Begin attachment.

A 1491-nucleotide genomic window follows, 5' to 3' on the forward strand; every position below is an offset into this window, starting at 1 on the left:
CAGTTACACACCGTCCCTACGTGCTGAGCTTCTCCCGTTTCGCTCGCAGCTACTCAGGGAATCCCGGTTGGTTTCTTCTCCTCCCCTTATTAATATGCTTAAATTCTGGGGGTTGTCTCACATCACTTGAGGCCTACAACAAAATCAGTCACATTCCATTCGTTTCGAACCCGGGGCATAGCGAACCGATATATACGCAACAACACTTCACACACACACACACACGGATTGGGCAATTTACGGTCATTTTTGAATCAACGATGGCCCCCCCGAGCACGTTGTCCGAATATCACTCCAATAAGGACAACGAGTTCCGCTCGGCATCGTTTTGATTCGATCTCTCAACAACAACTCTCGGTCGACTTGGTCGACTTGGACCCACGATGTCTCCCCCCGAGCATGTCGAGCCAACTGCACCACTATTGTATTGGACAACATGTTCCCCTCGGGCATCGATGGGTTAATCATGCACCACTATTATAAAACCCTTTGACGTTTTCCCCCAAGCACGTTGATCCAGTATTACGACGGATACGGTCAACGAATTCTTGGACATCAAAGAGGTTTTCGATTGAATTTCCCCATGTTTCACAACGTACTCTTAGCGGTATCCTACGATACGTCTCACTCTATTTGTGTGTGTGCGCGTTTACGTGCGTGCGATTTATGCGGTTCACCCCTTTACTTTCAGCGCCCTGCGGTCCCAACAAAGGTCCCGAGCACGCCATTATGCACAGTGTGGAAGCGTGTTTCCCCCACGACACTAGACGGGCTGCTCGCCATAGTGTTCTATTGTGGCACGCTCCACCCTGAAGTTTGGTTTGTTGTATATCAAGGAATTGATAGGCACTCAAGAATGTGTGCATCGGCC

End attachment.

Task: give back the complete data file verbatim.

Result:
A 1491-nucleotide genomic window follows, 5' to 3' on the forward strand; every position below is an offset into this window, starting at 1 on the left:
CAGTTACACACCGTCCCTACGTGCTGAGCTTCTCCCGTTTCGCTCGCAGCTACTCAGGGAATCCCGGTTGGTTTCTTCTCCTCCCCTTATTAATATGCTTAAATTCTGGGGGTTGTCTCACATCACTTGAGGCCTACAACAAAATCAGTCACATTCCATTCGTTTCGAACCCGGGGCATAGCGAACCGATATATACGCAACAACACTTCACACACACACACACACGGATTGGGCAATTTACGGTCATTTTTGAATCAACGATGGCCCCCCCGAGCACGTTGTCCGAATATCACTCCAATAAGGACAACGAGTTCCGCTCGGCATCGTTTTGATTCGATCTCTCAACAACAACTCTCGGTCGACTTGGTCGACTTGGACCCACGATGTCTCCCCCCGAGCATGTCGAGCCAACTGCACCACTATTGTATTGGACAACATGTTCCCCTCGGGCATCGATGGGTTAATCATGCACCACTATTATAAAACCCTTTGACGTTTTCCCCCAAGCACGTTGATCCAGTATTACGACGGATACGGTCAACGAATTCTTGGACATCAAAGAGGTTTTCGATTGAATTTCCCCATGTTTCACAACGTACTCTTAGCGGTATCCTACGATACGTCTCACTCTATTTGTGTGTGTGCGCGTTTACGTGCGTGCGATTTATGCGGTTCACCCCTTTACTTTCAGCGCCCTGCGGTCCCAACAAAGGTCCCGAGCACGCCATTATGCACAGTGTGGAAGCGTGTTTCCCCCACGACACTAGACGGGCTGCTCGCCATAGTGTTCTATTGTGGCACGCTCCACCCTGAAGTTTGGTTTGTTGTATATCAAGGAATTGATAGGCACTCAAGAATGTGTGCATCGGCC